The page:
A chain reaction set off a high-energy summer at KID Museum – for kids as well as teachers and our community partners. In June, as schools were letting out, we hosted representatives from 16 local nonprofits that receive funding from the Mead Family Foundation to support under-resourced communities. To emphasize this group’s potential to catalyze change, KID maker-educators facilitated an activity to build a Rube Goldberg-like machine. Each table team created one component of the contraption, relying on the group before them and the group after to cause and sustain the reaction.
Collective impact has continued as a theme throughout the summer. Day campers have been applying maker learning to challenges in transportation, construction and engineering, and community farming. For adult learners, the break from daily teaching has let educators go deep and build their own making skills as they prepare for a school year that will again focus on pandemic recovery.
Teachers need ongoing opportunities to learn, refresh their toolkits and collaborate with peers. Unfortunately, in most schools and districts, those opportunities occur too rarely during the school year. Teachers’ appreciation is enormous when they get to experience rich and relevant “PD” (professional development), as two groups did at KID Museum in July.
"This was probably the most meaningful, fun, and impactful PD I've had in many years!”
- Anonymous Teach For The Future Participant
“I haven’t had the chance to build or do an interactive inquiry-based activity for myself for a long time,” shared one of 80 new and aspiring teachers from around the country who participated in a half-day workshop as part of the Teacher Quality and Retention Program’s summer institute. The Thurgood Marshall College Fund operates TQRP and has built the program since 2009 into a network of more than 600 educators from Historically Black Colleges and Universities and Predominantly Black Institutions. KID Museum got connected to this great community through a mutual funder, Infosys Foundation USA, which has also sponsored our trainings for teachers serving Latinx students.
Another summer cohort of teachers, who work in Maryland, District of Columbia, and Virginia schools with student populations historically under-represented in STEM, spent two days with us developing their maker learning skills. Kicking off at KID’s flagship makerspace in Bethesda and at our partner the Universities at Shady Grove, the year-long Teach for the Future fellowship is KID’s first-ever fellowship program for educators.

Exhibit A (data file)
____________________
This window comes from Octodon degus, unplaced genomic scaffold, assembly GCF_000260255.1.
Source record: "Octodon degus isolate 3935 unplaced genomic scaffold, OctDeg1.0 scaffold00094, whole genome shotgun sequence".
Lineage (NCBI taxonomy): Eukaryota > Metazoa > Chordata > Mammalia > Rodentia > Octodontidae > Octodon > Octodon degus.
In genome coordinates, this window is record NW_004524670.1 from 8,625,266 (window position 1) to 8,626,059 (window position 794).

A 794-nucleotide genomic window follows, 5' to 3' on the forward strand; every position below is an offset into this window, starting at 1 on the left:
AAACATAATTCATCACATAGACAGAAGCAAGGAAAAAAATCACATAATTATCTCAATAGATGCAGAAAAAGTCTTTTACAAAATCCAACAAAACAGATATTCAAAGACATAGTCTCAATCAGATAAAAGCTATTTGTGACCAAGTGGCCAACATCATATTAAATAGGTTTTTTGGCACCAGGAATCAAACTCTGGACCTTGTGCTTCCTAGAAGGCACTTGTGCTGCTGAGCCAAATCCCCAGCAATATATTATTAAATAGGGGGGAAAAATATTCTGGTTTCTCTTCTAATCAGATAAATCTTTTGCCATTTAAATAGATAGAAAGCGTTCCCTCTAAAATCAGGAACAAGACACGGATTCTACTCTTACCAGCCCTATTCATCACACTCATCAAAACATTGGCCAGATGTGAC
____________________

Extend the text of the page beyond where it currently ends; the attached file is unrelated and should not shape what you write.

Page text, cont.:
After engaging with KID Museum’s studios just like students do during field trips, one of the 60 fellows said, “Having the time to explore without the time pressures of the school year allowed me to learn new skills and generate ideas for using these maker skills in my media center.”
Another commented on the post-institute survey, “This was probably the most meaningful, fun, and impactful PD I’ve had in many years!”
While I love to hear this enthusiasm for KID Museum’s teacher programming, I wish it weren’t in contrast with common critiques about the way America’s education system trains and develops teachers. The knock on so much “drive-by” professional development is that it’s sporadic and brief. Teachers get little from “sit and get” sessions that are not interactive and are untailored to individual teacher’s needs or specialties. The content may be interesting in theory but hard to apply in the classroom.
Teachers’ lack of agency in their own development and practice is contributing to a labor shortage in the education sector, U.S. Secretary of Education Miguel Cardona has noted. As part of KID’s partnership with the Thurgood Marshall fund, I joined the TQRP fellows to hear Secretary Cardona after their workshop at KID Museum.
“This teacher shortage is a symptom of the teacher-respect issue we have in this country,” he said. “Let’s trust their decisions in the field. Let’s ask for their input as we reimagine schools after the pandemic.”
Just as students lost ground during COVID, instruction has degraded, according to a recent survey of public school leaders. “Teaching loss” is impeding recovery. The good news is: Maker learning offers a way to rebound and leap forward – for students and teachers.
My hope for all the educators who trained this summer at KID Museum is that they catalyze a movement in their schools and districts for more hands-on, experiential learning experiences that reach and engage especially students under-represented in STEM. What a chain reaction that could be!